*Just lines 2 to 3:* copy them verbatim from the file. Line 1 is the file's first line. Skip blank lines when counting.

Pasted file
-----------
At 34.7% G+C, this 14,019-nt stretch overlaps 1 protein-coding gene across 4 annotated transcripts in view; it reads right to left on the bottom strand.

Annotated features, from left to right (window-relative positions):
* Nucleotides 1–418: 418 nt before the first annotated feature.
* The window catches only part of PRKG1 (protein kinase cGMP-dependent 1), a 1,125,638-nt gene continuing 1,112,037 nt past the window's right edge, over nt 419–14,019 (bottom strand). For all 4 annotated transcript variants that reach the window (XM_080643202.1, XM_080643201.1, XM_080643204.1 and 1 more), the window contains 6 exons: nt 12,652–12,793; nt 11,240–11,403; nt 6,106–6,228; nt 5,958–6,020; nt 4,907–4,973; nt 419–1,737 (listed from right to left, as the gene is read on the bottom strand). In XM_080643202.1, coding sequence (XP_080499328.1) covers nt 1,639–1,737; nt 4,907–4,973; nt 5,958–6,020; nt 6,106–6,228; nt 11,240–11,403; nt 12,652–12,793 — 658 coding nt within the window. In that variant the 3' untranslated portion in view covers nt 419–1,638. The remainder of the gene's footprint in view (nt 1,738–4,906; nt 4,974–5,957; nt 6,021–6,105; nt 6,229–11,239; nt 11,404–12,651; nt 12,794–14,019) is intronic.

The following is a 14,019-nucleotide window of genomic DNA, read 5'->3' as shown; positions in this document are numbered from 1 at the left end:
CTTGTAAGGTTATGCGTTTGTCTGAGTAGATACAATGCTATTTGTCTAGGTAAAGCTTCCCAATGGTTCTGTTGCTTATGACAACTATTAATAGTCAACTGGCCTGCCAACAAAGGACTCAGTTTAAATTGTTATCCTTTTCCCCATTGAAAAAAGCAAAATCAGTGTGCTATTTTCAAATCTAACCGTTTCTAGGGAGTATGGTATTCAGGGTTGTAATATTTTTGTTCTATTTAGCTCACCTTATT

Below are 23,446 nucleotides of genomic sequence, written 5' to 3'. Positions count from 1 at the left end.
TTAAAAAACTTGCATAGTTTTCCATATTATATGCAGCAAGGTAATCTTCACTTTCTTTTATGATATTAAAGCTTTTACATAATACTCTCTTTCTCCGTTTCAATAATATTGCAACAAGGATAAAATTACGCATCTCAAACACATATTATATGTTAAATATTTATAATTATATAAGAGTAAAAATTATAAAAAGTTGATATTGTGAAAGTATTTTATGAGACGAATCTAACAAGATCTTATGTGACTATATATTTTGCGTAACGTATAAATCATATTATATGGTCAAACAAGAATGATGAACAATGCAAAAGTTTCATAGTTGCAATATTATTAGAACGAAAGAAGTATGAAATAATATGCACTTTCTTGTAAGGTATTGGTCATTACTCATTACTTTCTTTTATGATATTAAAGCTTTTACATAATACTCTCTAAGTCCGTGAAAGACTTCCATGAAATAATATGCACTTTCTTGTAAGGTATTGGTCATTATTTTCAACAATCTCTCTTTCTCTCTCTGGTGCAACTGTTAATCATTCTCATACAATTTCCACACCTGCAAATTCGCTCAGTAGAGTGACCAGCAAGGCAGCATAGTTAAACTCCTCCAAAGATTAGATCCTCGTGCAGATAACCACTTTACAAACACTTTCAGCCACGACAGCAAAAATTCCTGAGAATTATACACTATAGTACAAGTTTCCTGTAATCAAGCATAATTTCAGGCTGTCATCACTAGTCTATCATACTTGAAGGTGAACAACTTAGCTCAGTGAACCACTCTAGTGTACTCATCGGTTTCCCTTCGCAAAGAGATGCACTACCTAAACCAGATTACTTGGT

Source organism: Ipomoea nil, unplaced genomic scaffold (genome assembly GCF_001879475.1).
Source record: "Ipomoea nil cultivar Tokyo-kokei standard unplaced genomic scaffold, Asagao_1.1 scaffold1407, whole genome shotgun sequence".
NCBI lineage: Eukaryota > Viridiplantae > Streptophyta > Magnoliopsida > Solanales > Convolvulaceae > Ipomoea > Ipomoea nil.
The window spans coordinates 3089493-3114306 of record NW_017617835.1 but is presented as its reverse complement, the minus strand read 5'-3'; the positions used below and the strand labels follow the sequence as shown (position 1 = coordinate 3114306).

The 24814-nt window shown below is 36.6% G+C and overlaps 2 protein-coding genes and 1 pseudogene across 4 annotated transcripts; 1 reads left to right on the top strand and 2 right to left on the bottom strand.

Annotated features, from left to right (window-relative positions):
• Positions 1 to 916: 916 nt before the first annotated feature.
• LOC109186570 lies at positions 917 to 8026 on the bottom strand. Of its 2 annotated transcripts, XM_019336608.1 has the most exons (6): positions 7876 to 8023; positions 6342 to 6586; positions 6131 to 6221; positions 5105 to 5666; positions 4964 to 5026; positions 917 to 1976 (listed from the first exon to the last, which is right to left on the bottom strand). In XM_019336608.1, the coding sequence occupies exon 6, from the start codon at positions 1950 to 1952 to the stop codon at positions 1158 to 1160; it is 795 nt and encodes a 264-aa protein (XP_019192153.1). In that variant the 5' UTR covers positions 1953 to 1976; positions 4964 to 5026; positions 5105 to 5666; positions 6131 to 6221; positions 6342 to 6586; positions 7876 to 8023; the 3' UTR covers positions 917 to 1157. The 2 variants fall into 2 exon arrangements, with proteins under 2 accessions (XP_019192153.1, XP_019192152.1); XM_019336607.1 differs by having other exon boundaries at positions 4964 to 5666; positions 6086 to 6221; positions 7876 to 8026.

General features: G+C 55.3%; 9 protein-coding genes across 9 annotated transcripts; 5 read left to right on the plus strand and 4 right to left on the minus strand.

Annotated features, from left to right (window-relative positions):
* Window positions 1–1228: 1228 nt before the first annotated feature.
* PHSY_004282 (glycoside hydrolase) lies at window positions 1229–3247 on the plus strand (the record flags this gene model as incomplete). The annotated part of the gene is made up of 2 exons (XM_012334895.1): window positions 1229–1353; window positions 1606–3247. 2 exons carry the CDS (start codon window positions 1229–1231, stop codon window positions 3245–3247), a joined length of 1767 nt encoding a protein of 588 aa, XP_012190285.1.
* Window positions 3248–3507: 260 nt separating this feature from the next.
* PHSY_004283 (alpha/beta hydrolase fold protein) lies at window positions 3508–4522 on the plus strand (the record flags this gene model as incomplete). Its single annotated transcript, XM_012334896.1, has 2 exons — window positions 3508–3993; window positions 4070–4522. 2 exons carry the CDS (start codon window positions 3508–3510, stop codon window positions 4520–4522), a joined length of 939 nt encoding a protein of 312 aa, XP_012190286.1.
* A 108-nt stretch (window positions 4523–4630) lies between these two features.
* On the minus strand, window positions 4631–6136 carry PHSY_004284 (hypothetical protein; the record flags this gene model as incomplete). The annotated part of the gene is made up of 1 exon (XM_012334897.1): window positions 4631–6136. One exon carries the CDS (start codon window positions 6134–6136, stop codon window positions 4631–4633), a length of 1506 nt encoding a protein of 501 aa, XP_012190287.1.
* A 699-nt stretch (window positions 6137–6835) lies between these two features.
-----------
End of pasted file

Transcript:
Annotated features, from left to right (window-relative positions):
* Nucleotides 1–418: 418 nt before the first annotated feature.